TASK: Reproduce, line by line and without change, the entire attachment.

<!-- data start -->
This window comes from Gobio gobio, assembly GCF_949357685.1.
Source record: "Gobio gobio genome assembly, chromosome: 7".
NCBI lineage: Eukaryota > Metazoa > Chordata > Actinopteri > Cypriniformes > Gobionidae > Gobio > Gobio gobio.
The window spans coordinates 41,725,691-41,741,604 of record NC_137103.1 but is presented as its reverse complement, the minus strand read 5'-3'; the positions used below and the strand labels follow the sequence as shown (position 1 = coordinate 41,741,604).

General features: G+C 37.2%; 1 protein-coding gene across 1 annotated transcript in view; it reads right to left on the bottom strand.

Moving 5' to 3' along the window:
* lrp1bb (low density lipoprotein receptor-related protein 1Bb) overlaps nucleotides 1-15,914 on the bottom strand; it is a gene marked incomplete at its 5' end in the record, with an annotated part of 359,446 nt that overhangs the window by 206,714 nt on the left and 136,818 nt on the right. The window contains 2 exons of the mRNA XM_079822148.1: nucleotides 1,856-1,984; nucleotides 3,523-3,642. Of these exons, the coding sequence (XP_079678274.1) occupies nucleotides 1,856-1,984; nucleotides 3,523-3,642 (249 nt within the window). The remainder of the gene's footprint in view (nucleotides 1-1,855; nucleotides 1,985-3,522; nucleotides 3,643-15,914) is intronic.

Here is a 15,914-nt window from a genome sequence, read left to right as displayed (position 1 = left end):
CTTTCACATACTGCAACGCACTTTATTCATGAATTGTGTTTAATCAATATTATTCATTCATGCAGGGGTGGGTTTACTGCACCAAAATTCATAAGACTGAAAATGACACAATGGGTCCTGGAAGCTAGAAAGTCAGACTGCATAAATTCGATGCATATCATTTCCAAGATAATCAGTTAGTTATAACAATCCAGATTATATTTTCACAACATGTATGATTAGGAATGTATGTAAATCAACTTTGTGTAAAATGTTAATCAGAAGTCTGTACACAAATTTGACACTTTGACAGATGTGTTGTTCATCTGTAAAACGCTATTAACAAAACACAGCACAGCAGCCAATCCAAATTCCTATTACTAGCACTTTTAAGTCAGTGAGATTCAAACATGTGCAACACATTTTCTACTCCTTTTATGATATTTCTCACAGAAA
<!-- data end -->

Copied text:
This window comes from Gobio gobio, assembly GCF_949357685.1.
Source record: "Gobio gobio genome assembly, chromosome: 7".
NCBI lineage: Eukaryota > Metazoa > Chordata > Actinopteri > Cypriniformes > Gobionidae > Gobio > Gobio gobio.
The window spans coordinates 41,725,691-41,741,604 of record NC_137103.1 but is presented as its reverse complement, the minus strand read 5'-3'; the positions used below and the strand labels follow the sequence as shown (position 1 = coordinate 41,741,604).

General features: G+C 37.2%; 1 protein-coding gene across 1 annotated transcript in view; it reads right to left on the bottom strand.

Moving 5' to 3' along the window:
* lrp1bb (low density lipoprotein receptor-related protein 1Bb) overlaps nucleotides 1-15,914 on the bottom strand; it is a gene marked incomplete at its 5' end in the record, with an annotated part of 359,446 nt that overhangs the window by 206,714 nt on the left and 136,818 nt on the right. The window contains 2 exons of the mRNA XM_079822148.1: nucleotides 1,856-1,984; nucleotides 3,523-3,642. Of these exons, the coding sequence (XP_079678274.1) occupies nucleotides 1,856-1,984; nucleotides 3,523-3,642 (249 nt within the window). The remainder of the gene's footprint in view (nucleotides 1-1,855; nucleotides 1,985-3,522; nucleotides 3,643-15,914) is intronic.

Here is a 15,914-nt window from a genome sequence, read left to right as displayed (position 1 = left end):
CTTTCACATACTGCAACGCACTTTATTCATGAATTGTGTTTAATCAATATTATTCATTCATGCAGGGGTGGGTTTACTGCACCAAAATTCATAAGACTGAAAATGACACAATGGGTCCTGGAAGCTAGAAAGTCAGACTGCATAAATTCGATGCATATCATTTCCAAGATAATCAGTTAGTTATAACAATCCAGATTATATTTTCACAACATGTATGATTAGGAATGTATGTAAATCAACTTTGTGTAAAATGTTAATCAGAAGTCTGTACACAAATTTGACACTTTGACAGATGTGTTGTTCATCTGTAAAACGCTATTAACAAAACACAGCACAGCAGCCAATCCAAATTCCTATTACTAGCACTTTTAAGTCAGTGAGATTCAAACATGTGCAACACATTTTCTACTCCTTTTATGATATTTCTCACAGAAA